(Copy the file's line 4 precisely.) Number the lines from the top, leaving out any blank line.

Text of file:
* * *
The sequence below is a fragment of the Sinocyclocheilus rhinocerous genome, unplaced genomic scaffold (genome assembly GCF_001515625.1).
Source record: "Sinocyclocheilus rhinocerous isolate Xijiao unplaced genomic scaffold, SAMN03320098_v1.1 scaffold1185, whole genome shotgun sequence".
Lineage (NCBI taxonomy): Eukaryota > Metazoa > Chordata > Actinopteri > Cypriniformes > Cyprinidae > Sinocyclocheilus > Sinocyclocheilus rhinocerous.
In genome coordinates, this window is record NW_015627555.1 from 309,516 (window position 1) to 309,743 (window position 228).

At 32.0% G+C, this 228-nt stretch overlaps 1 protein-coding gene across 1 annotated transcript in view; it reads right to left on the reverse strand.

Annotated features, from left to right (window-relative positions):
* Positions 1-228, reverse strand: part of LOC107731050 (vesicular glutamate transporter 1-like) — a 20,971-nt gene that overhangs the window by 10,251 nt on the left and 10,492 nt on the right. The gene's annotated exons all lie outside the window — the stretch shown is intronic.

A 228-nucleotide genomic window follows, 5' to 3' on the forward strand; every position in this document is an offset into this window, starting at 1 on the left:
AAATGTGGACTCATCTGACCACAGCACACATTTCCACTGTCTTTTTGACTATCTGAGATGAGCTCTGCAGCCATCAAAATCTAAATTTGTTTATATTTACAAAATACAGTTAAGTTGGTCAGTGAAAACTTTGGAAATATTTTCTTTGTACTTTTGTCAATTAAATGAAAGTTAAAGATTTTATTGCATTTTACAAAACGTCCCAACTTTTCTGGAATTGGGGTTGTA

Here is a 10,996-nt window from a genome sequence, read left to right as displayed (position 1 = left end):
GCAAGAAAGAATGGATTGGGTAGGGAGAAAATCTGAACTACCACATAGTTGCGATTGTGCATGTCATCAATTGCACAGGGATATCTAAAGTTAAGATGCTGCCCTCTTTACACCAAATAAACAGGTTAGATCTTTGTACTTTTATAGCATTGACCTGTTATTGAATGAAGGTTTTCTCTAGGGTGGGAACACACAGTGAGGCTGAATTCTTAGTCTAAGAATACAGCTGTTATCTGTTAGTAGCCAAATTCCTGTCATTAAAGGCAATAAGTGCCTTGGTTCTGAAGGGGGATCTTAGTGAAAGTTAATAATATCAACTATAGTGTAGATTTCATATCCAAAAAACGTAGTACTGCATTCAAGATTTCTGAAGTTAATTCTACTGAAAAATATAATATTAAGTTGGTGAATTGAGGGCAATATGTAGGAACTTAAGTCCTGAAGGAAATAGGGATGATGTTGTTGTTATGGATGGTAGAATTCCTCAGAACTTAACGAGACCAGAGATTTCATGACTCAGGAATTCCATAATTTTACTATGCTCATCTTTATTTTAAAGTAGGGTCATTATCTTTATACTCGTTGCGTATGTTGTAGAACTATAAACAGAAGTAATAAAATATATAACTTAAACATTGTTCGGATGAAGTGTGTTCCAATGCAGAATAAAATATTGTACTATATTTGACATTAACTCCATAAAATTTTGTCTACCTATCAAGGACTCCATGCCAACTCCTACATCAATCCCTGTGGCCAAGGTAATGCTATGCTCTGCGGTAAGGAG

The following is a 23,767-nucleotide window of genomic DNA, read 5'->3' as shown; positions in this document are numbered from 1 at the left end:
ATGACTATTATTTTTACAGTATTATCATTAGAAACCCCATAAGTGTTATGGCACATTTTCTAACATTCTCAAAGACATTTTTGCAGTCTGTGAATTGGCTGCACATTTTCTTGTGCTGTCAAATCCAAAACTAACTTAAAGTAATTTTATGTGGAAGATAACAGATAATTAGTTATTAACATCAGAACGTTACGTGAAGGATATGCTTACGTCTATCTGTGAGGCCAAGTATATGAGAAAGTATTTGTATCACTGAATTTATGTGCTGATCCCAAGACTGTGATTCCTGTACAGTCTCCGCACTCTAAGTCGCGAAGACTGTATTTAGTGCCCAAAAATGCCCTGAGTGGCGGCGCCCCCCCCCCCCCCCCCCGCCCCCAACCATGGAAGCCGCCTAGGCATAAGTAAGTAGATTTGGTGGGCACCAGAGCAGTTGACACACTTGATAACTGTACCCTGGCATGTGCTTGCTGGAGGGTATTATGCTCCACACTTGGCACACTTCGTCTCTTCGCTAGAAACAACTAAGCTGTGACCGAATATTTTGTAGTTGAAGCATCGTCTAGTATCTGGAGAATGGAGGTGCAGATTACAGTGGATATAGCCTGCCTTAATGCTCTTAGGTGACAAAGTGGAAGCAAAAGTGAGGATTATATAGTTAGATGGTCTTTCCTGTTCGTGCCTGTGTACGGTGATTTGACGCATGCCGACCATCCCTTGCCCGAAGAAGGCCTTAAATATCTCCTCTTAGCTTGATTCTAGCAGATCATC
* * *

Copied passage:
In genome coordinates, this window is record NW_015627555.1 from 309,516 (window position 1) to 309,743 (window position 228).